Buddhism Without Beliefs
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📒Buddhism Without Beliefs ✍ Stephen Batchelor
✏Buddhism without Beliefs Book Summary : A national bestseller and acclaimed guide to Buddhism for beginners and practitioners alike In this simple but important volume, Stephen Batchelor reminds us that the Buddha was not a mystic who claimed privileged, esoteric knowledge of the universe, but a man who challenged us to understand the nature of anguish, let go of its origins, and bring into being a way of life that is available to us all. The concepts and practices of Buddhism, says Batchelor, are not something to believe in but something to do—and as he explains clearly and compellingly, it is a practice that we can engage in, regardless of our background or beliefs, as we live every day on the path to spiritual enlightenment.
📒Pyrrhonism ✍ Adrian Kuzminski
✏Pyrrhonism Book Summary : Pyrrhonism is commonly confused with scepticism in Western philosophy. Unlike sceptics, who believe there are no true beliefs, Pyrrhonists suspend judgment about all beliefs, including the belief that there are no true beliefs. Pyrrhonism was developed by a line of ancient Greek philosophers, from its founder Pyrrho of Elis in the fourth century BCE through Sextus Empiricus in the second century CE. Pyrrhonists offer no view, theory, or knowledge about the world, but recommend instead a practice, a distinct way of life, designed to suspend beliefs and ease suffering. Adrian Kuzminski examines Pyrrhonism in terms of its striking similarity to some Eastern non-dogmatic soteriological traditions-particularly Madhyamaka Buddhism. He argues that its origin can plausibly be traced to the contacts between Pyrrho and the sages he encountered in India, where he traveled with Alexander the Great. Although Pyrrhonism has not been practiced in the West since ancient times, its insights have occasionally been independently recovered, most recently in the work of Ludwig Wittgenstein. Kuzminski shows that Pyrrhonism remains relevant perhaps more than ever as an antidote to today's cultures of belief.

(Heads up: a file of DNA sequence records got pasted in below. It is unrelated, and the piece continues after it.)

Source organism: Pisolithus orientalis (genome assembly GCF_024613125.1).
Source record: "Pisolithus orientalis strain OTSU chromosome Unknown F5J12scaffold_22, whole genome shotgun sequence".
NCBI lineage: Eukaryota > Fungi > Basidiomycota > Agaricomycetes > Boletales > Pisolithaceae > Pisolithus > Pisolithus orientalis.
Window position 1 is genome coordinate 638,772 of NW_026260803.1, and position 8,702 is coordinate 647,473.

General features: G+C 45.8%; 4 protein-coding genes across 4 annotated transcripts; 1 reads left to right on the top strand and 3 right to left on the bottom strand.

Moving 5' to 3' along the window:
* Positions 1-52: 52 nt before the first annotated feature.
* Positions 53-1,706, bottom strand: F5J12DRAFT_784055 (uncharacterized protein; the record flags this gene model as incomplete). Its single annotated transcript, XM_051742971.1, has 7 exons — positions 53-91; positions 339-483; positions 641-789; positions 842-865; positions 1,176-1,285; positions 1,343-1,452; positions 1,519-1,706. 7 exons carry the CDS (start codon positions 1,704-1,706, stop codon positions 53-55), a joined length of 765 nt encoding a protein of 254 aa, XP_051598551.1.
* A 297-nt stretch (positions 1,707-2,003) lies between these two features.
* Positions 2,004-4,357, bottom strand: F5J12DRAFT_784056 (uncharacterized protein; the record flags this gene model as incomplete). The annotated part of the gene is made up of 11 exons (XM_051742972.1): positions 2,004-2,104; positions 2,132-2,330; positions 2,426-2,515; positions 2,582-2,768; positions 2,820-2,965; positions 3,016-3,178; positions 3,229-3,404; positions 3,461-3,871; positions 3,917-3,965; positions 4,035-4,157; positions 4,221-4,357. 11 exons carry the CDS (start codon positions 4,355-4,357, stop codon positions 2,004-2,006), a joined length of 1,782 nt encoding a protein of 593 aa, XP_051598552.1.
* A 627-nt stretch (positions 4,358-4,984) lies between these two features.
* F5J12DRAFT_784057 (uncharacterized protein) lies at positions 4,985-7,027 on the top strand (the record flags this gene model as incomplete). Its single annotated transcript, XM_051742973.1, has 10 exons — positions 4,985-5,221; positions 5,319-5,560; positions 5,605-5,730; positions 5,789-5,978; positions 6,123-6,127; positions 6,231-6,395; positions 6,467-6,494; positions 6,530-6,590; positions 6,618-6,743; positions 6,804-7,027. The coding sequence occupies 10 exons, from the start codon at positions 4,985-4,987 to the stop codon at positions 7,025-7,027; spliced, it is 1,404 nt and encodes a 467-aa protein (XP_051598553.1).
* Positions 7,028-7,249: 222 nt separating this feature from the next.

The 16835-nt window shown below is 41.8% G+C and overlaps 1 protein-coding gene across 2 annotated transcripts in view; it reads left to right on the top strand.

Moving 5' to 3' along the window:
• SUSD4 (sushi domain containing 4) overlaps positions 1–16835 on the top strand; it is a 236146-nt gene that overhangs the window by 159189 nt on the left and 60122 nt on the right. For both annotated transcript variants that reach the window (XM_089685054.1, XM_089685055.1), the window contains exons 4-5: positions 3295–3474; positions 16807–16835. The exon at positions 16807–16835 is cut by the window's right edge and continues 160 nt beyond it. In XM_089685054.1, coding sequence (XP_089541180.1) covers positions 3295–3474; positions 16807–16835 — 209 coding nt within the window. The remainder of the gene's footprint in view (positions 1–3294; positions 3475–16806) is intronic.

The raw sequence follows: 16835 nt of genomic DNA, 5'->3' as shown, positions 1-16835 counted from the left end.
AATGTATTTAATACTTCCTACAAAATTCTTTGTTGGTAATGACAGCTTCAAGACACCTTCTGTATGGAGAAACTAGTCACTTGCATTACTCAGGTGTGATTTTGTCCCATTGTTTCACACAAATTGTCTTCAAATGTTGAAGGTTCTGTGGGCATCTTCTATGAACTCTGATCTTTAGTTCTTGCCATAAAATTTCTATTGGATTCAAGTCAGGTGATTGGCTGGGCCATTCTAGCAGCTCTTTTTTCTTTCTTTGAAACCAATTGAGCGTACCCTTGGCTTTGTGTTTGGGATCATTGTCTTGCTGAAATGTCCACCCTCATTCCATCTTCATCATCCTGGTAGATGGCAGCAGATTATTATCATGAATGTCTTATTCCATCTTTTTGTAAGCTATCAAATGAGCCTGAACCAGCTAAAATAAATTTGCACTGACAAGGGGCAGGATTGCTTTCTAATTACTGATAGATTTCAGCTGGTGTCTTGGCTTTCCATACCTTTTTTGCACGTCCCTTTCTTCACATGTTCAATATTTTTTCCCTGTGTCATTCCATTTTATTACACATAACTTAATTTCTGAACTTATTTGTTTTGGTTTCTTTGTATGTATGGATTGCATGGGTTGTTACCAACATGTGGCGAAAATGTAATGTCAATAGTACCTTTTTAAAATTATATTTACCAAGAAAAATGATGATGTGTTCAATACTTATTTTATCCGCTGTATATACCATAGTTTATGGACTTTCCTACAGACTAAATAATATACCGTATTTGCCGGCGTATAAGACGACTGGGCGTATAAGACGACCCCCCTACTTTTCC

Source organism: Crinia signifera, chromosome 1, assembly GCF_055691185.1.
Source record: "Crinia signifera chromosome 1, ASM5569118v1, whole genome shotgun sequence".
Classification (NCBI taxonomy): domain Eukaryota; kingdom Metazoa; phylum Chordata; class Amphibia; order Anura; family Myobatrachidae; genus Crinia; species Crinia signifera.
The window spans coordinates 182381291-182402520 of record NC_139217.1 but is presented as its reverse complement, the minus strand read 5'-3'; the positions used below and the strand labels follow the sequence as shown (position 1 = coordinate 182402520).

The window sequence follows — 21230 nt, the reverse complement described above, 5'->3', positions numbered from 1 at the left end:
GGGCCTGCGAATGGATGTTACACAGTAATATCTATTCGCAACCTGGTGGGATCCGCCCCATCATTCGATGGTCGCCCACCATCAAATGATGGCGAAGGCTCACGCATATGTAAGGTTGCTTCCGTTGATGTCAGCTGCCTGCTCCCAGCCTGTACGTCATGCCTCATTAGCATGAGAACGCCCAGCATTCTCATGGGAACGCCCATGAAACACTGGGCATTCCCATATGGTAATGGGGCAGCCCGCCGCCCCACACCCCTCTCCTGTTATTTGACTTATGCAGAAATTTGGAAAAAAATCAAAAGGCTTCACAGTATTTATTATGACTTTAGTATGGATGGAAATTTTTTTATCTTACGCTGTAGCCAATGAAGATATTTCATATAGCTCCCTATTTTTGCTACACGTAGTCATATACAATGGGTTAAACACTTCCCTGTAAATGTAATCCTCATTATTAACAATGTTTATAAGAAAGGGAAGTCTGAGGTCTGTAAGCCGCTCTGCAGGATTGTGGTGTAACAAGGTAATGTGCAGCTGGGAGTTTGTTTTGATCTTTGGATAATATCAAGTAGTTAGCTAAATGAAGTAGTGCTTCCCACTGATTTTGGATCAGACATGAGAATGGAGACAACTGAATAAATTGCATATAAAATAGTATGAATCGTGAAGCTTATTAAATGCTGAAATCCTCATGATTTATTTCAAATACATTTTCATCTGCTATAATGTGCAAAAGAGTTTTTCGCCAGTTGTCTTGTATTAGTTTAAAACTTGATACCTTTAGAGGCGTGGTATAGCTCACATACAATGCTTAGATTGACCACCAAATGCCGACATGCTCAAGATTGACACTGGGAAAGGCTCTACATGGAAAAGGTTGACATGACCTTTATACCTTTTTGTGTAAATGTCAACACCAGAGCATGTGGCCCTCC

📒Confession Of A Buddhist Atheist ✍ Stephen Batchelor
✏Confession of a Buddhist Atheist Book Summary : Does Buddhism require faith? Can an atheist or agnostic follow the Buddha’s teachings without believing in reincarnation or organized religion? This is one man’s confession. In his classic Buddhism Without Beliefs, Stephen Batchelor offered a profound, secular approach to the teachings of the Buddha that struck an emotional chord with Western readers. Now, with the same brilliance and boldness of thought, he paints a groundbreaking portrait of the historical Buddha—told from the author’s unique perspective as a former Buddhist monk and modern seeker. Drawing from the original Pali Canon, the seminal collection of Buddhist discourses compiled after the Buddha’s death by his followers, Batchelor shows us the Buddha as a flesh-and-blood man who looked at life in a radically new way. Batchelor also reveals the everyday challenges and doubts of his own devotional journey—from meeting the Dalai Lama in India, to training as a Zen monk in Korea, to finding his path as a lay teacher of Buddhism living in France. Both controversial and deeply personal, Stephen Batchelor’s refreshingly doctrine-free, life-informed account is essential reading for anyone interested in Buddhism.